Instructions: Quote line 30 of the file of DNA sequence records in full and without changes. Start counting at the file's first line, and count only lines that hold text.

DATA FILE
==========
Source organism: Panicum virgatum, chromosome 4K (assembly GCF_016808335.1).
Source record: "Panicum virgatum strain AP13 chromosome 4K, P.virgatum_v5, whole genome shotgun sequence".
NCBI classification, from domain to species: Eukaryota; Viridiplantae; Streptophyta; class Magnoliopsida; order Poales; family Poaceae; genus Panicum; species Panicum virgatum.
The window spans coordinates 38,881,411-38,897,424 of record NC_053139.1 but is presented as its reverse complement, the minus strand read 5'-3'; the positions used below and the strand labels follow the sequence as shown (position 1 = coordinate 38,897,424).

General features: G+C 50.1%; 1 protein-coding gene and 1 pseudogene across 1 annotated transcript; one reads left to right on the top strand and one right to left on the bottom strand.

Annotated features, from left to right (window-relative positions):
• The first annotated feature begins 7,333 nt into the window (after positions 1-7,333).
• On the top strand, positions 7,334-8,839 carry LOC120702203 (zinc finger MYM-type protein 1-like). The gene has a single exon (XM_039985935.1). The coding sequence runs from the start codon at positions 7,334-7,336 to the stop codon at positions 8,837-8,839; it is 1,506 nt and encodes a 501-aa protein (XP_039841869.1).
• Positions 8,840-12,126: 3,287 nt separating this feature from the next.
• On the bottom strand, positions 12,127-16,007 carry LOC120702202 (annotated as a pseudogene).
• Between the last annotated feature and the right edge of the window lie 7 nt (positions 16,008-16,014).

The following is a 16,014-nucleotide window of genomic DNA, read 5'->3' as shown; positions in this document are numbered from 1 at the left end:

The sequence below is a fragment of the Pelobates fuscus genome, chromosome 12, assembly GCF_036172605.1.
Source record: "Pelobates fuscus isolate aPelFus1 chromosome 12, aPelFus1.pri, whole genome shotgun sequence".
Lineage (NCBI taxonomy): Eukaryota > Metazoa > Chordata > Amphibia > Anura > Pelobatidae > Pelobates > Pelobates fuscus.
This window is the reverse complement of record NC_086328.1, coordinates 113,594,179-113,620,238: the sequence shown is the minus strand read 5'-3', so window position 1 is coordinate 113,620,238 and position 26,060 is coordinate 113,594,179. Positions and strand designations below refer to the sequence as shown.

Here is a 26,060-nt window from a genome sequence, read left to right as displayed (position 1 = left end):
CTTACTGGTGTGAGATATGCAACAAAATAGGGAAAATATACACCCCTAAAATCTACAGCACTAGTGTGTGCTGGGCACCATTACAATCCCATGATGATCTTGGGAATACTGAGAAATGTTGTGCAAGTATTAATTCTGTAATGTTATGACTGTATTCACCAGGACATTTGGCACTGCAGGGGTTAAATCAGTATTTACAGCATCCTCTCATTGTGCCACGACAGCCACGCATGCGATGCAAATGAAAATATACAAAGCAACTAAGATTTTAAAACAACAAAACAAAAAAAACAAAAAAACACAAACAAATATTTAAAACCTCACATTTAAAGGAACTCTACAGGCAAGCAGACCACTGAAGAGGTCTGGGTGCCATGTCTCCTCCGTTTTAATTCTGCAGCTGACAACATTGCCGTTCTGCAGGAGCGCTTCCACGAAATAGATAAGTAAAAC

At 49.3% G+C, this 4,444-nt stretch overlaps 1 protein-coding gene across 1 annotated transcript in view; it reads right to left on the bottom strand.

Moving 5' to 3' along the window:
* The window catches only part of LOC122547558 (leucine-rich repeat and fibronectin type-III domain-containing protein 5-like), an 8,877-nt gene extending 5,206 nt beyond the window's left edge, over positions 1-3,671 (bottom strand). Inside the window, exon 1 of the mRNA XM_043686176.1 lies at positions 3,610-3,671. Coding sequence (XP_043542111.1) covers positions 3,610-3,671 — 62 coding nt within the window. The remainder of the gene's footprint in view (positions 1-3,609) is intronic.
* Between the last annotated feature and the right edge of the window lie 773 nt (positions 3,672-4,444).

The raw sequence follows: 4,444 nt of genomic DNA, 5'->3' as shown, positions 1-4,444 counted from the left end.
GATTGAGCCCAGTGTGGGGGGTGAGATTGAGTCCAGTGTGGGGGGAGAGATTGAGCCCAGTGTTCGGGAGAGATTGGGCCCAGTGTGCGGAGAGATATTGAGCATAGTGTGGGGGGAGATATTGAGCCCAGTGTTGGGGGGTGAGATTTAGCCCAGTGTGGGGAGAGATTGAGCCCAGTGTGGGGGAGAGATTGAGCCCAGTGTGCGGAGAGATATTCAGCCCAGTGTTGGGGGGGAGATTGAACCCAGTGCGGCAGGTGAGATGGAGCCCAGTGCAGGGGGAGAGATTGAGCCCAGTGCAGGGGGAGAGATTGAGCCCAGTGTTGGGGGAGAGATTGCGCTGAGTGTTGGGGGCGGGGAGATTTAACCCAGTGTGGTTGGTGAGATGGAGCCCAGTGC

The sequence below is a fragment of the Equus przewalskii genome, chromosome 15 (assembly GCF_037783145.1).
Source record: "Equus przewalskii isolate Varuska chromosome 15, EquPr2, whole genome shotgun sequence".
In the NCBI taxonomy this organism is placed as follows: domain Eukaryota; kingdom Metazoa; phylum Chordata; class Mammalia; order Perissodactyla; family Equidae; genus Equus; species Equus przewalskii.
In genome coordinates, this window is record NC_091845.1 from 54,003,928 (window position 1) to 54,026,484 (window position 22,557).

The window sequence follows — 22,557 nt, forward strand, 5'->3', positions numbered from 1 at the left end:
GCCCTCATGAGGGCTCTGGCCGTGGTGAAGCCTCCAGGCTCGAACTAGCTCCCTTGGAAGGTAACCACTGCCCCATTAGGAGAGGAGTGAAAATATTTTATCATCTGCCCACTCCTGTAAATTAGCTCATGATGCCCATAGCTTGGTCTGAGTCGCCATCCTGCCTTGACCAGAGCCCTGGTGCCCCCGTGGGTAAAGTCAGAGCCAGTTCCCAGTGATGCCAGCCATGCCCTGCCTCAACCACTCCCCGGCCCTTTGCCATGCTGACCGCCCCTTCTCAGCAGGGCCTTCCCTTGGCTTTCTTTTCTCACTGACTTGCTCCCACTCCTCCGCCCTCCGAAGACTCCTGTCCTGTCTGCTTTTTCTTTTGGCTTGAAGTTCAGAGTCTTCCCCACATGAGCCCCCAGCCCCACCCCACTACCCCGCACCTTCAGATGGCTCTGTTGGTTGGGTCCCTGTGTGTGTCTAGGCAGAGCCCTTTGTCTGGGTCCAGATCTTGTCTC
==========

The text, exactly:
GCCCTCATGAGGGCTCTGGCCGTGGTGAAGCCTCCAGGCTCGAACTAGCTCCCTTGGAAGGTAACCACTGCCCCATTAGGAGAGGAGTGAAAATATTTTATCATCTGCCCACTCCTGTAAATTAGCTCATGATGCCCATAGCTTGGTCTGAGTCGCCATCCTGCCTTGACCAGAGCCCTGGTGCCCCCGTGGGTAAAGTCAGAGCCAGTTCCCAGTGATGCCAGCCATGCCCTGCCTCAACCACTCCCCGGCCCTTTGCCATGCTGACCGCCCCTTCTCAGCAGGGCCTTCCCTTGGCTTTCTTTTCTCACTGACTTGCTCCCACTCCTCCGCCCTCCGAAGACTCCTGTCCTGTCTGCTTTTTCTTTTGGCTTGAAGTTCAGAGTCTTCCCCACATGAGCCCCCAGCCCCACCCCACTACCCCGCACCTTCAGATGGCTCTGTTGGTTGGGTCCCTGTGTGTGTCTAGGCAGAGCCCTTTGTCTGGGTCCAGATCTTGTCTC